There is something so deeply comforting about Indian food. I think it must be all those warming spices, they hug you from the inside.
Of course, if you’re used to restaurant take-away Indian food, rich and thick with butter and cream then, well, of course it’s comforting- what about delicious creamy buttery sauce over rice isn’t comforting?! Add some chewy, buttery naan and it’s basically the food equivalent of valium- eat your troubles away! Everything is going to be okay all the time. (Until you wake up the next morning with a food hangover and think- whyyyyy did I eat the Family Combo for 6 all by myself, ugghhhhhh)
Well, that escalated quickly. I have certainly never done anything like that myself. Nope. Not ever.
Regardless, that’s beside the point, because deeply comforting Indian food doesn’t have to be ultra-rich take away. You can make it yourself at home, and you can make it pretty f*n healthy. Really healthy, actually.
I love this vegetable jalfrezi because not only is it really healthy, but it’s a great clean-out-the-fridge meal. Use any vegetables you have! Potatoes, squash, carrots, peppers, zucchini- whatever you have on hand. The vegetable proportions below are all rough guidelines based on my favourite combinations, but definitely feel free to play with the recipe. On any given night I have added everything from eggplant to kale to cauliflower. Just keep in mind that different vegetables will cook at different times- roast things like potatoes and carrots longer, and broccoli or eggplant a little shorter. If you’re adding kale or spinach or other leafy greens, add it at the very end right before you bake it and skip the roasting completely. Play with this one, is what I’m saying. Have fun.
So- easy, healthy, vegetarian- nay- vegan. We’re doing pretty well. I don’t think you have to feel much guilt about serving this atop some basmati rice but if you’re really on a health kick, use brown rice or skip the rice completely. I love to scoop up mouthfuls of this flavourful curry using fresh naan myself (carbs foreverrrrrr!)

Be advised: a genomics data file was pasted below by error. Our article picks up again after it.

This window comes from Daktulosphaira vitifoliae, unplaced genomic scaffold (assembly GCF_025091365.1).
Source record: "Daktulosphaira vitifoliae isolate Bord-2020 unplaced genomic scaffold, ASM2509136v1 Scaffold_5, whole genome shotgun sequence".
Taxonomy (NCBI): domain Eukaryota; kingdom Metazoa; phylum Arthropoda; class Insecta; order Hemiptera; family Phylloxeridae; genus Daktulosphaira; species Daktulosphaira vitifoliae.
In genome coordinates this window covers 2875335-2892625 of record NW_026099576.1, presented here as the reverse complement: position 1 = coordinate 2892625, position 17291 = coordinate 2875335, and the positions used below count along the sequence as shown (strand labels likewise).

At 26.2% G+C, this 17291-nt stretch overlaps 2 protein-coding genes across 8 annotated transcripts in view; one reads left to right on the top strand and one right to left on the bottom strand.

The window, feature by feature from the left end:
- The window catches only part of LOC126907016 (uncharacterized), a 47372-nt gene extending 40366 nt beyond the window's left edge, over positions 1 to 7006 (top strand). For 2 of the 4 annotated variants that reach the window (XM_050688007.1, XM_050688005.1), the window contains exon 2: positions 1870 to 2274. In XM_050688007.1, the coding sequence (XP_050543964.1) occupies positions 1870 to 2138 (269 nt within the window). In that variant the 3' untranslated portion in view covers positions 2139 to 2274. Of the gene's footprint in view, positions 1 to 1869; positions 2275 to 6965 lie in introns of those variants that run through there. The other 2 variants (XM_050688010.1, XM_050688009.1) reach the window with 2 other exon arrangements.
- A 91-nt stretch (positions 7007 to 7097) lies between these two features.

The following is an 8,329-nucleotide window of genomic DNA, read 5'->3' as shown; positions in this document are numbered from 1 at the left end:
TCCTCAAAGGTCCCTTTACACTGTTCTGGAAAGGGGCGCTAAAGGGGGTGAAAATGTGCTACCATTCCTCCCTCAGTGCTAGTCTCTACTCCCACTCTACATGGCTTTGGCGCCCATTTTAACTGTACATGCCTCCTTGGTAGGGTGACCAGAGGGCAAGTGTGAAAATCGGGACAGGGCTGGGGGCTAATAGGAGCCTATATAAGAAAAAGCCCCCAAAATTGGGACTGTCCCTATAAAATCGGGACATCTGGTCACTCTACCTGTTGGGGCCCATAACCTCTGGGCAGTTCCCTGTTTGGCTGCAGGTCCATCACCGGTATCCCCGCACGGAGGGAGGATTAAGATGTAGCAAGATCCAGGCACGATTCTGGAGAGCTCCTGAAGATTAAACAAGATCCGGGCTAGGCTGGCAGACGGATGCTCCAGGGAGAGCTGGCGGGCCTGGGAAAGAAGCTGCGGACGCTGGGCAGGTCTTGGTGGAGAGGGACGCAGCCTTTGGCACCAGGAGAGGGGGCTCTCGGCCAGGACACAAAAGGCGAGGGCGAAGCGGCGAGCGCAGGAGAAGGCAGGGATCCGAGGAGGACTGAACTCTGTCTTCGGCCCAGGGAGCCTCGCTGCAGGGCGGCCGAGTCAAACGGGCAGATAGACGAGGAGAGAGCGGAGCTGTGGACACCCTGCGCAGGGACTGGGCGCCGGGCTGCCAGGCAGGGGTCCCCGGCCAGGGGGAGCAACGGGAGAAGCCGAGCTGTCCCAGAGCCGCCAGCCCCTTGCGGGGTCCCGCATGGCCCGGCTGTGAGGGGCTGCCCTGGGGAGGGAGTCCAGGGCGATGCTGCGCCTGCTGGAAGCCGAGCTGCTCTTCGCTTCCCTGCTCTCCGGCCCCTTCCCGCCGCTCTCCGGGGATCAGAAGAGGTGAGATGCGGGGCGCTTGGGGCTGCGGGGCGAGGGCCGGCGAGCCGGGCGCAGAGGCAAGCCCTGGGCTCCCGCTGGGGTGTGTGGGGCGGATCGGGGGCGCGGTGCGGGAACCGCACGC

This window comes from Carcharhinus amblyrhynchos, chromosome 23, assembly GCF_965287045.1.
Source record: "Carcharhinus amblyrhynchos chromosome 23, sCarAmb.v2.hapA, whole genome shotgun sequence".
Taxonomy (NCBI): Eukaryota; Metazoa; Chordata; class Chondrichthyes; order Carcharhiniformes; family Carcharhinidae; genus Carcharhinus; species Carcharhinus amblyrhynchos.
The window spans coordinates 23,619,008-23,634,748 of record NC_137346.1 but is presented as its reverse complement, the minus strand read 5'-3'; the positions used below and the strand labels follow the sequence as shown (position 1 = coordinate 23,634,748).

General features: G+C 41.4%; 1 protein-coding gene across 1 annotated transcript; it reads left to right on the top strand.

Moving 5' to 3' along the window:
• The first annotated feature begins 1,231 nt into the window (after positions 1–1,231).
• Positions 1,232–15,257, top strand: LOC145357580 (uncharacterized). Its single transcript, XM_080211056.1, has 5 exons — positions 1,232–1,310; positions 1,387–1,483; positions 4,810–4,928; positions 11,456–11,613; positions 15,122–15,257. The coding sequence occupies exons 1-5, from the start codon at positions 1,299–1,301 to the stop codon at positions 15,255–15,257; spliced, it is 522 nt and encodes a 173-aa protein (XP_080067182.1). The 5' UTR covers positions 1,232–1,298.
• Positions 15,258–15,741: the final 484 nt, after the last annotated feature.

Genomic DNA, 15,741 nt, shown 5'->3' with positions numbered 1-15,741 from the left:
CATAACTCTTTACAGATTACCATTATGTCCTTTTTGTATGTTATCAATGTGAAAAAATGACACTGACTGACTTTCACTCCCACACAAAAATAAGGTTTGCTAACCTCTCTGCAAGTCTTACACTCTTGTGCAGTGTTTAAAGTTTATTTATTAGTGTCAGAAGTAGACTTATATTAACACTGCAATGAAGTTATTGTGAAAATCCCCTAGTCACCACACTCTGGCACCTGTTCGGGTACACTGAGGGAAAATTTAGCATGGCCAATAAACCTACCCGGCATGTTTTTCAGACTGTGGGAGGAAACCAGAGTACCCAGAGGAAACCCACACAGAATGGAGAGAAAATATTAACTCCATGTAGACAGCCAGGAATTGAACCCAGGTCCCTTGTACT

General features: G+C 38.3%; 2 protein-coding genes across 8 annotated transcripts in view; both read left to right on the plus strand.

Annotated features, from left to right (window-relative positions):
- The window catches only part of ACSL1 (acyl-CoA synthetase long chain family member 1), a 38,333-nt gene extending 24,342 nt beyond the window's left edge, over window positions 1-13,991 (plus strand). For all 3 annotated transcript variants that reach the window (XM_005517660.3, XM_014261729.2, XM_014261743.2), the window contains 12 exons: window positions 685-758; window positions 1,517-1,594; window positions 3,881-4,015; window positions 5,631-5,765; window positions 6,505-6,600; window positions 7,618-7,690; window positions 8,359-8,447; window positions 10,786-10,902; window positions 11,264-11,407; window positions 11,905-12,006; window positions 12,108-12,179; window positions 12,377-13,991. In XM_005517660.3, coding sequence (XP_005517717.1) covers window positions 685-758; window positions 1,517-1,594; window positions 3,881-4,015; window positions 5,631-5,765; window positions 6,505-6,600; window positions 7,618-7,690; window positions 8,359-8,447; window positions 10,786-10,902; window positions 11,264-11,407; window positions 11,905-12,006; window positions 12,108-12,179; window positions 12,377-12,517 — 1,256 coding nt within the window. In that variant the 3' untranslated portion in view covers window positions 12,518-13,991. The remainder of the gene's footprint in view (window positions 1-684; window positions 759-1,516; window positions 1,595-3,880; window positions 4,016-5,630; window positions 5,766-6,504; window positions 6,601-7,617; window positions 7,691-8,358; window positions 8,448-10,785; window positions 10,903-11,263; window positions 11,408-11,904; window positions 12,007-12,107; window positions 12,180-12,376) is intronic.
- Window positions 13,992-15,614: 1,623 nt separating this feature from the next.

If you’re a fan of quick, easy and really healthy Indian food at home, check out these links as well (clearly we love healthy Indian home cooking):
|Roasted Vegetable Jalfrezi|| |
- 2 onions, chopped
- 4 cloves garlic, crushed
- 1 Tbsp fresh ginger, grated
- 1 head cauliflower, cored and cut into florets
- 2 carrots, cut into sticks
- 1 large crown broccoli, cut into florets
- 1 cup butternut squash, peeled and chopped
- 1 Tbsp grapeseed oil
- 1 Tbsp maple syrup
- Salt and pepper
- 1 large tin diced tomatoes
- 1-4 fresh red chilies (depending on how hot you like it...)
- 1 Tbsp cumin seeds
- ½ tsp ground turmeric
- 1 Tbsp Garam Masala
- 1 tsp kasuri methi (dried fenugreek leaves), optional
- 1 cup water or vegetable stock
- 1 lemon, cut into wedges
- 1 small bunch fresh cilantro
- Preheat oven to a 450 degree broil.
- Heat a glug of oil in a large pot and add onions, garlic and ginger. Cook over med-low heat, stirring occasionally, until the onions are translucent and the garlic and ginger smells have softened a bit, approximately 15 minutes.
- Add cumin seeds, turmeric, garam masala and kasuri methi and stir. Cook for 5 minutes over medium heat, stirring frequently to ensure the spices cook but do not burn.
- Whisk together grapeseed oil and maple syrup. Toss cauliflower, carrots and butternut in syrup mixture and season with salt and pepper. Spread vegetables on to a baking sheet in a single layer and broil in the oven for 20 minutes, tossing at the half way mark, 10 minutes in. The veggies should get a nice roasted colour, but will not cook through until soft. Add broccoli to the tray and broil for an additional 5 minutes. Remove from oven and place veggies in the onion/spice pot. Lower heat on oven to 375.
- Add diced tomatoes and 1 cup water or veggie stock. Pour into a large oven-safe casserole dish and bake at 375 for 20 minutes.
- Garnish with cilantro, lemon wedges and more chopped chilies (for those who like it hot). Serve with basmati rice. Optional extras when serving: naan, yogurt (to cool the spice).